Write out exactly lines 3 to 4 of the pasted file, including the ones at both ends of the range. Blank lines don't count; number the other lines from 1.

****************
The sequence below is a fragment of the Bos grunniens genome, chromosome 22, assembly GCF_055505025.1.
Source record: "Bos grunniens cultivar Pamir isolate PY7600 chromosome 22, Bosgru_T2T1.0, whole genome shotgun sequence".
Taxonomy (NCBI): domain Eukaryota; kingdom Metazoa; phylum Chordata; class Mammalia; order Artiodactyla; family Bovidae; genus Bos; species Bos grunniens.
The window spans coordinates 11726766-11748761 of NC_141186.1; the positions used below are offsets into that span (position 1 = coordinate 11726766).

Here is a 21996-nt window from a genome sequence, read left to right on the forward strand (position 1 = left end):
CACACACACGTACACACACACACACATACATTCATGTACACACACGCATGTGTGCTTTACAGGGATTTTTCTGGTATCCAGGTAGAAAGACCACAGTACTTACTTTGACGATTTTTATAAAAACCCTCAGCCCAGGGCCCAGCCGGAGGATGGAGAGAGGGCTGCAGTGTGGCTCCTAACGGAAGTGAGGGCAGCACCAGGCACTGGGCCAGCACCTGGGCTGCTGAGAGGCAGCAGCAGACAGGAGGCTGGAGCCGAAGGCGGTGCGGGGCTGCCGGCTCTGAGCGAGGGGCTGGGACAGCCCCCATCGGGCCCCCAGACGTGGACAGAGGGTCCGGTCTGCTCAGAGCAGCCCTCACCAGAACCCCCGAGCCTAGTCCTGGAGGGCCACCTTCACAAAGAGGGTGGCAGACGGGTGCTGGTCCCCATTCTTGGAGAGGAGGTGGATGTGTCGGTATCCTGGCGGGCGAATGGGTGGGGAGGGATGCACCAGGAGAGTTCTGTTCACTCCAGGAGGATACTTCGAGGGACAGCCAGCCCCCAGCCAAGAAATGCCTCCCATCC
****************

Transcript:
Taxonomy (NCBI): domain Eukaryota; kingdom Metazoa; phylum Chordata; class Mammalia; order Artiodactyla; family Bovidae; genus Bos; species Bos grunniens.
The window spans coordinates 11726766-11748761 of NC_141186.1; the positions used below are offsets into that span (position 1 = coordinate 11726766).